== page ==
Cincinnati Explodes in Violence After Jury Verdict


Dozens dead in days of rioting

In 1884, Cincinnati was facing a number of crises.  There was a burgeoning crime problem, rampant judicial and political corruption, and several floods that caused widespread damage and heartache to Cincinnatians.  These problems came to a head after a March 26th jury verdict that was the final straw for many in the city.  

The prior December, William Berner, a German immigrant and an accomplice had murdered their employer in what appeared to me a very open and shut murder case.  The accomplice had been convicted of murder and hanged.  Berner’s jury returned a verdict of manslaughter only.  Even the judge was outraged as Berner himself had admitted his intent prior to the homicide.  

On March 27, 1884, newspapers reported on this outrage, informing readers that jury members were being attacked and calling on the citizenry to take to the streets for “public meetings”.  Most assumed the corrupt politicians and courts had rigged the verdict.  

What occurred over the next 3 days was a shocking display of anarchy and violence.  The 300-man Cincinnati Police Department was no match for the unruly mob that formed outside the jail and courthouse.  As violence escalated, the Ohio Militia was soon in the streets, but they were unable to quell the violence as well.  The mob stormed the jail after hours of fighting with police and militia, with the intent of lynching Berner.  Finding that he had been moved out of town, they turned their attention on the courthouse, the symbol of corruption in their minds.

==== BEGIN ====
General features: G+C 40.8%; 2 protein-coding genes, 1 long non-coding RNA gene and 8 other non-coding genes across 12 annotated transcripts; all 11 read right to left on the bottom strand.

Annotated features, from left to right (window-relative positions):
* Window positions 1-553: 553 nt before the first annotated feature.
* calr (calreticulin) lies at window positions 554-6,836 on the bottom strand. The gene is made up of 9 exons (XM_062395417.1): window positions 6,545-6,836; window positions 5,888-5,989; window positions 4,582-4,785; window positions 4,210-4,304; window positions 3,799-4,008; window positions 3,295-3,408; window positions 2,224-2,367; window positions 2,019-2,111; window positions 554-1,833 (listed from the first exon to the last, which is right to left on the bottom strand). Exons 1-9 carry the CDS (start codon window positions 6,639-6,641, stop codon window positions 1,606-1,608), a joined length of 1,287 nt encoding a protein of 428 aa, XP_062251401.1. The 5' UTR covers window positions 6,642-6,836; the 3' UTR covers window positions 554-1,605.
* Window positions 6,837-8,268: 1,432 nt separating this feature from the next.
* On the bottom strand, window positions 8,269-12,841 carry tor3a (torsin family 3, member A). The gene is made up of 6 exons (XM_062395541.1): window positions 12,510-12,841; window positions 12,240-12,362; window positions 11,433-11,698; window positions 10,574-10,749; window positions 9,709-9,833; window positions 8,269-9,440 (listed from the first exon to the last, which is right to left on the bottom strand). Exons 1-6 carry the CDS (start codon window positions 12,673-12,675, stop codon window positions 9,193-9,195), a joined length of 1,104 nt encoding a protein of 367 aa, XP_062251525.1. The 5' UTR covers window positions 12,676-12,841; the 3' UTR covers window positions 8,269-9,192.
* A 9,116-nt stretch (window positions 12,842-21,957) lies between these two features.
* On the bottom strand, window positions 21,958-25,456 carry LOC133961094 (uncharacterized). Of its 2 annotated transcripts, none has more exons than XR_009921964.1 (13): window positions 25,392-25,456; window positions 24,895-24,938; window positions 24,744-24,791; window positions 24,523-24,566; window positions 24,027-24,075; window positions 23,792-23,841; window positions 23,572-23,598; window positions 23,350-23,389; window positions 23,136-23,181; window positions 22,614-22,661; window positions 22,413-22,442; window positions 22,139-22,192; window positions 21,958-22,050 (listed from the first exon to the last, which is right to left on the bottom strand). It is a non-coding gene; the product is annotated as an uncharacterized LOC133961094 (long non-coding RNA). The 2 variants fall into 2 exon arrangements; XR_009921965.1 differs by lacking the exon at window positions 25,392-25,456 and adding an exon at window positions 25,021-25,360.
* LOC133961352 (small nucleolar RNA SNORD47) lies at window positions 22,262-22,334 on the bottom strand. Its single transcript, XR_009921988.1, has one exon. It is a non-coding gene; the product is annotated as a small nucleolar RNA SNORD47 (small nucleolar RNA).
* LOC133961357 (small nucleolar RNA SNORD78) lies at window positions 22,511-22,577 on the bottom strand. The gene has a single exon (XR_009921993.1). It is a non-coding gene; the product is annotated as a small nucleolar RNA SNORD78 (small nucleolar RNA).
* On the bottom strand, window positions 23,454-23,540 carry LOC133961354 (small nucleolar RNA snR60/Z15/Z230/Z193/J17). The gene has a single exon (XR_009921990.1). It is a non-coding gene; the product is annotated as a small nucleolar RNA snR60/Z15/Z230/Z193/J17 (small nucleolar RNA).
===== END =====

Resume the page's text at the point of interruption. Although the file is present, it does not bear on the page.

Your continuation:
The mob, still being encouraged by the media, maintained a strong presence at the jail and courthouse.  As the rioting moved into the evening of March 28th, a gunfight broke out in front of the courthouse.  The barricaded troops shot back and forth with rioters for hours.  Fires were started in several stores and eventually in the courthouse itself.  Firemen were held at bay by the angry protestors.  

Eventually additional militia reinforcements arrived from Columbus and Dayton, bringing with them Gatling Guns that were set up outside the courthouse and jaul.   Realizing the consequences of their actions, the newspapers changed their tune and called for peace.  By March 30th the uprising was put under control as the crowd tired itself out.  

At the end of the violence, 56 people were killed including 2 militiamen and 1 police officer.  The riot drew national attention to the corruption running wild in Cincinnati.  None other than future President and future Supreme Court Justice WIlliam Howard Taft was bought in by the State of Ohio to prosecute corrupt actors in the growing city.  

Christopher Flanagan


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